Sometimes It’s Nice To Just Walk Around An Open World Game

Sometimes It’s Nice To Just Walk Around An Open World Game

In most open world video games, from Grand Theft Auto to Skyrim, we tend to spend our time racing from point to point, rarely slowing down to appreciate the finer details in everything around us.

A big part of that is down to game design, because open world games are built upon the idea of constantly giving you somewhere else you need to be, which transforms the world from something you’re living inside to something that has to be traversed.

It’s also because many open worlds tend to rely on vast, repeated surfaces, with little distinguishing one step from the next, so you rarely feel compelled to stop and smell (or at least glance at) the roses.

The Yakuza series is a little different. Whenever I play a Yakuza game now, and I’m not being jumped in the street by some random thugs (and then smashing a bike over their faces), I like to take a page out of the Kirk Hamilton playbook, turn off the game’s map and just … walk around.

It’s an understated experience, which I think the Yakuza series is uniquely placed to take advantage of.

Every Yakuza game is focused on Kamurocho, a caricature of Tokyo’s Kabukicho district, a haven for nightlife and the seedier sides of city living. It’s just the right size: big enough that there’s a sense of place, that this is somewhere people actually live and work, but small enough that you can quickly get to know your way around its streets and alleys.

Not only are its urban maps much smaller than, say, Los Santos, but they’re intricately handcrafted. Almost every building, store and sign in the game is unique, giving each street and alley its own character.

What’s more, as the series has moved through the ages, from Yakuza 0 (set in the 1980s) to Yakuza 6 (set in the present day), the district has retained the same map. Sure, changes have come, but only so much as they do in the real world: businesses come and go, fashions evolve.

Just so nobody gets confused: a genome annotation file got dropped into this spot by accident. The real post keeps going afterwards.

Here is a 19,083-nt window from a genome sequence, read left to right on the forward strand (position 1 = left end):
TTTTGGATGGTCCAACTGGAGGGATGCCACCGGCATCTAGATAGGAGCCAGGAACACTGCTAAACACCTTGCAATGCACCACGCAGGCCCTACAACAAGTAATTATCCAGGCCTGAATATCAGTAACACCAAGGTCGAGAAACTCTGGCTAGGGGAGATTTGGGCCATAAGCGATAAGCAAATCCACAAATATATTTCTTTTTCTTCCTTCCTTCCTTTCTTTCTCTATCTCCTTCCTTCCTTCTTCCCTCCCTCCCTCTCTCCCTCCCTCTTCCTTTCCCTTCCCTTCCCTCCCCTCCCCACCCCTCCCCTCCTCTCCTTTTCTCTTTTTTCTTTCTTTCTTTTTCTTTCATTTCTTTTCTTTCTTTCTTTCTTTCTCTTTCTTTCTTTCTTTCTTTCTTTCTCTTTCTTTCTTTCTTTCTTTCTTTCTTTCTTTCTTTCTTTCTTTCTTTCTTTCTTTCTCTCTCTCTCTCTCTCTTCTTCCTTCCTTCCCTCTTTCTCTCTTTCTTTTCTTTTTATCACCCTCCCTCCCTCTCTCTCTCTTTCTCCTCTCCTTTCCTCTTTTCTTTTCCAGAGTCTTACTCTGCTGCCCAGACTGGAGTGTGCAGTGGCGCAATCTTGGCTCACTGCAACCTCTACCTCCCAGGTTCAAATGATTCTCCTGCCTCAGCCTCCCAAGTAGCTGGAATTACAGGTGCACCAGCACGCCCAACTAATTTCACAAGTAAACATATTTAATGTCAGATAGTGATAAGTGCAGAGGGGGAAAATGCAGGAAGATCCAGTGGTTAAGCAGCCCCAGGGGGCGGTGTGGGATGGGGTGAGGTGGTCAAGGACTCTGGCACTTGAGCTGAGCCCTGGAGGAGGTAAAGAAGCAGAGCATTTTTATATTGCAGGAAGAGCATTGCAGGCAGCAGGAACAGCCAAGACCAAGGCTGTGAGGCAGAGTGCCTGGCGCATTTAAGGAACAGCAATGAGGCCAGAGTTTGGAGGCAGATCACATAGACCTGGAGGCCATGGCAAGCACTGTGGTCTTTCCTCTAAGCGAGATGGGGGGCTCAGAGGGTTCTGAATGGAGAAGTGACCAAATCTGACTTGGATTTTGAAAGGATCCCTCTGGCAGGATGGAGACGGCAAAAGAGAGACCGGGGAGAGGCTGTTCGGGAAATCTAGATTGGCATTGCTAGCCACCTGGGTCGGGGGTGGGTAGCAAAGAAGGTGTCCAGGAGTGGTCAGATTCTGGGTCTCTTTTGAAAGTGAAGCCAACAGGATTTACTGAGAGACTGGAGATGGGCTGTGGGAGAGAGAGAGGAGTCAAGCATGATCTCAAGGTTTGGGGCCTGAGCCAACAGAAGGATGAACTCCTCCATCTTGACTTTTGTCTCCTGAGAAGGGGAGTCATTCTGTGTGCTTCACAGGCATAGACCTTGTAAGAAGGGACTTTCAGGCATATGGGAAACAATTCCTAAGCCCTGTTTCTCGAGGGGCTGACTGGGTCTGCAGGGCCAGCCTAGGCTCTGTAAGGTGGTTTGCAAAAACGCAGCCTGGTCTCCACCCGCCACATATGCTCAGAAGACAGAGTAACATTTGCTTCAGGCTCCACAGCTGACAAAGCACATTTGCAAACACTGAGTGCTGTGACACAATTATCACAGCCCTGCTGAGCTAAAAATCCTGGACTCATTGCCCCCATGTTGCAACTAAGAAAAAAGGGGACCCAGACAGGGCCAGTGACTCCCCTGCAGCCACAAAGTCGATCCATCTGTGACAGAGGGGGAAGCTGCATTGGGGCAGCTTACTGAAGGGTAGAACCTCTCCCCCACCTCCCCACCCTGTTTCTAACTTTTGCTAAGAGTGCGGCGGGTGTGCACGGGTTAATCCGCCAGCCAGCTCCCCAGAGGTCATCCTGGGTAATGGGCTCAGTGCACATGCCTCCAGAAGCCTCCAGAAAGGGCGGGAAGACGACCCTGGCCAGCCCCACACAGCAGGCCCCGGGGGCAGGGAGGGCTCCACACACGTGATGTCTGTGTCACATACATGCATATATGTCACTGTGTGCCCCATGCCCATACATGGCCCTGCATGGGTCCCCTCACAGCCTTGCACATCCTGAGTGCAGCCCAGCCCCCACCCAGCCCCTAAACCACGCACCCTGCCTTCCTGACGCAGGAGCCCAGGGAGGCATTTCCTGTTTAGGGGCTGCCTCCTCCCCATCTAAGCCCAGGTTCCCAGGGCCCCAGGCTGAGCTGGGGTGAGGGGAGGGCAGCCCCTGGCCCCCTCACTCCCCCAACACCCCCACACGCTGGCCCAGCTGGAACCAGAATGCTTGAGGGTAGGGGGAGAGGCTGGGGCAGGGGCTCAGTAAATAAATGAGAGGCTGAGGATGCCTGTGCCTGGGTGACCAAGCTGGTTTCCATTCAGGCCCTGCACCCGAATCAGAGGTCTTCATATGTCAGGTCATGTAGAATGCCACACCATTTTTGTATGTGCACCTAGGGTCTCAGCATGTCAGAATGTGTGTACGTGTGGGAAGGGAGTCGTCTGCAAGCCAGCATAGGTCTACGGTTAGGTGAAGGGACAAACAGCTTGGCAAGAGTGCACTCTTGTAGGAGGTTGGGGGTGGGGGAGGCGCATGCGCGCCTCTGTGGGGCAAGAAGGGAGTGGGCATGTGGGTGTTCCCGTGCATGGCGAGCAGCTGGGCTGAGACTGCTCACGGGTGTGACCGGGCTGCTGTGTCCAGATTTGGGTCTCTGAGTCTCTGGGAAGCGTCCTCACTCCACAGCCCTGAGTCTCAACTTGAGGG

The streets of Kamurocho themselves are little changed from the series’ 2005 debut, which means anyone who has spent time on Yakuza’s pavement will know their way around.

Few games can match the familiarity this repetition has bred, an ability to turn the map off and at a glance still know exactly where you are at any given moment. And more importantly, even fewer can match the intimacy. Here you can jump into a video game city, ignore all your objectives and just walk around taking in the sights, feeling like both a local and a tourist at the same time.

For a game that’s so often about insane human drama and bone-cracking violence, it’s a nice change of pace, especially when you turn the sound up and start appreciating the amount of background chatter that’s going on as NPCs go about their daily lives.

Below is a short example of what I’m talking about. If you’ve got a Yakuza game (and really, you should have at least one by now), and have never given this a shot, you should definitely try it out.


  • Cafe Alps is a great example. In Zero the café is full of table top arcade machines, but in Kiwami they’ve been replaced with normal tables. I love how the stores evolved too

  • I’m only NOW realizing this as I sit down and play Witcher 3 for the first time. So far I’ve been rushing from one area to another and never really stopped to just walk around in Novigrad and at different times I might add, scenery, people and weather changes, just making it feel realistic.
    I remember my old flatmate watching me play a game, I was rushing from one area to another and he said ” So the creators of this area spend hours and hours creating this beautiful world…and for you, it’s discovered and gone in minutes…”

    • I was just about to mention Witcher 3 and you beat me to it! I would add that the Toussaint area in the Blood and Wine DLC is fantastic for just wandering around admiring the scenery.

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